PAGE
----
Saturday, 26 March 2011

Book Catcher 2011 Series Four courtesy of BookCrossing Meet-up

IM A MEMBER OF BOOKCROSSING NORTHERN IRELAND(BCNI) Book Club, unfortunately, I dont have time to attend the monthly meeting. But this month I was able to catch up with the group inside a bar in Belfast. As usual, every member brought their own books to swap with others, and for my share, I brought the remaining copies of Sarah Waters' novel, Fingersmith that I've also distributed during the World Book Night (WBN) last 05 March 2011.

At the end of the meet-up, I brought home three books: A Life Like Other People's (Alan Bennett), Memoir of Geisha (Arthur Golden), and Beatrice and Virgil (Yann Martel). Bennett's book is included in the WBN 25 book titles and one of the members of the club swapped with my book, Fingersmith. Geisha was published in 1997 and became a major motion picture, while Beatrice and Virgil was published in 2010 with the same author of the winner of the Man Book Prize, Life of Pi.

Wednesday, 23 March 2011

BookFace: Academic ebooks for a grab

ACADEMIC TEXTBOOKS ARE VERY EXPENSIVE since I was in college/uni taking-up a Civil Engineering degree a long time ago! It was a frustrating experience when the professors/lecturers were using textbooks that dont have much copies available in the library. Indeed, it was an annoying feeling to reserve the books and waiting for other students returned the copies, at the same time catching up with numerous project/research work deadlines.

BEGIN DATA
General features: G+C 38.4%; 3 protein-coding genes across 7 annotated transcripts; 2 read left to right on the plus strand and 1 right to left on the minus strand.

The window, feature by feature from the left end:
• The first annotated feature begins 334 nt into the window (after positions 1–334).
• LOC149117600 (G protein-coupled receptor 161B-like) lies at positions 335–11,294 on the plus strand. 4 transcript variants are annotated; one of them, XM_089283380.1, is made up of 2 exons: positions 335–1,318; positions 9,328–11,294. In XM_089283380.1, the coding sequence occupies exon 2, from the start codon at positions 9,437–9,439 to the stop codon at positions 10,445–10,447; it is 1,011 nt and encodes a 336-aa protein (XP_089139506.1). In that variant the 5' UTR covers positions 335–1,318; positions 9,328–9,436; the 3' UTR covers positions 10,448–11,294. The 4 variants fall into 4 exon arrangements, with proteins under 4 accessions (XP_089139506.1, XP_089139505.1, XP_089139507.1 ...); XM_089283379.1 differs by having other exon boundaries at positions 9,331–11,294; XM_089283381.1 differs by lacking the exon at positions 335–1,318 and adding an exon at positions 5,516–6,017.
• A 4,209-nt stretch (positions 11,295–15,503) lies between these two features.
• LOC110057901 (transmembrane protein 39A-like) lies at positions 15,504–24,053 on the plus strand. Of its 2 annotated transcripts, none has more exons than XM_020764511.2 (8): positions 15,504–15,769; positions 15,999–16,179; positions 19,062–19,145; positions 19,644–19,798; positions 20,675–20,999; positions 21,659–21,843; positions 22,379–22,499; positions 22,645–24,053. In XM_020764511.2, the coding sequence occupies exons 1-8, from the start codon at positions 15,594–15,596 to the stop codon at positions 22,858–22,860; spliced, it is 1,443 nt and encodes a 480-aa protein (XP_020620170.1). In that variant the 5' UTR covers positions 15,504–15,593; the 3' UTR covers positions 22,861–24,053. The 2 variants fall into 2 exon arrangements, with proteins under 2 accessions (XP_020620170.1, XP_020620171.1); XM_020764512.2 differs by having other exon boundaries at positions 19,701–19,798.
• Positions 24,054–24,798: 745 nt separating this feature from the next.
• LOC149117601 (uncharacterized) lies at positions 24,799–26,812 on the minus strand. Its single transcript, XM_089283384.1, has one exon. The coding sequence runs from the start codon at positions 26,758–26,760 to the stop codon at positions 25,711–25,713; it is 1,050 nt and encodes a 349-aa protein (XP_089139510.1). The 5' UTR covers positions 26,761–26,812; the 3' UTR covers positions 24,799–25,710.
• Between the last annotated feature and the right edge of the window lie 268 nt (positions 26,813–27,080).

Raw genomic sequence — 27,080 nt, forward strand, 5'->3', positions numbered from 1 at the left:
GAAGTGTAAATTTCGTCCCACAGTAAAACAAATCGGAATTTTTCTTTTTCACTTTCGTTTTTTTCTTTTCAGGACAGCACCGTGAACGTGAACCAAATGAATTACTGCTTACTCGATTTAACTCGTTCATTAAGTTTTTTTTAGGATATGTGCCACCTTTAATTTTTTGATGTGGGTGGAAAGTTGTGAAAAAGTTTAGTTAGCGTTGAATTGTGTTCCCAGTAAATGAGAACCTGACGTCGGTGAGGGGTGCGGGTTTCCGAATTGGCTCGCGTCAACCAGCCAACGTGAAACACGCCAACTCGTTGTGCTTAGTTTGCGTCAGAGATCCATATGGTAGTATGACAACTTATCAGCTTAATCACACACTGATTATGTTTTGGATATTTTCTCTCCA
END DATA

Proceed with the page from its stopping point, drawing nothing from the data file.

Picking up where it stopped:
Students nowadays are more luckier considering that majority of course/module handouts are given-out by the lecturers and more reference books are readily available in the library. Of course, with internet/online connection, it is much easier and manageable to do further readings or to do the assignments.

With the introduction of e-reading devices (like the Amazon Kindle), some of these academic books are now accessible to everyone - free of charge. I chose some of them (as shown above) that I think more helpful for students and teachers or even for those people (like me) who want to review some of the basic theories in geometry, trigonometry, earth science and chemistry.

NOTE: These ebooks are freebies in and for both UK and US regions at the time of posting. It might NOT be free in other regions but normally available for discounted prices.

Monday, 21 March 2011

Emma Donoghue...speaks about her novel Room at GoodReads

THE NOVEL, 'ROOM' IS THE WINNER of the 2010 Goodreads Choice Award for Fiction. The author, Emma Donoghue is answering questions about the book - a gripping story of a mother and son held captive in an 11x11 foot space. Goodreads set-up a GROUP which allows members to have a direct communication with the author herself from 21-25 March 2011. I posted my own personal question about the settings of Room. I asked:
Ive read your brief interview's responses featured by British Channel 4 - The TV Book Club 2011. You mentioned that you somehow based Room's setting from Fritzl case in Austria. Personally, I thought you based it from the American girl, Jaycee Lee Dugard being captive for 18 years. After her disappearance at age 11, her story became a world-wide sensation in August 2009. Im sure you're aware of her story. Did you every try to get some settings from her story?
Then Emma replied:
I know ROOM might sound more like the Dugard case, but she was only discovered after the novel was written and with my agent. One main difference between the storyline of ROOM and almost all the well-known kidnapping cases is that, at 19, Ma is an adult when she is captured.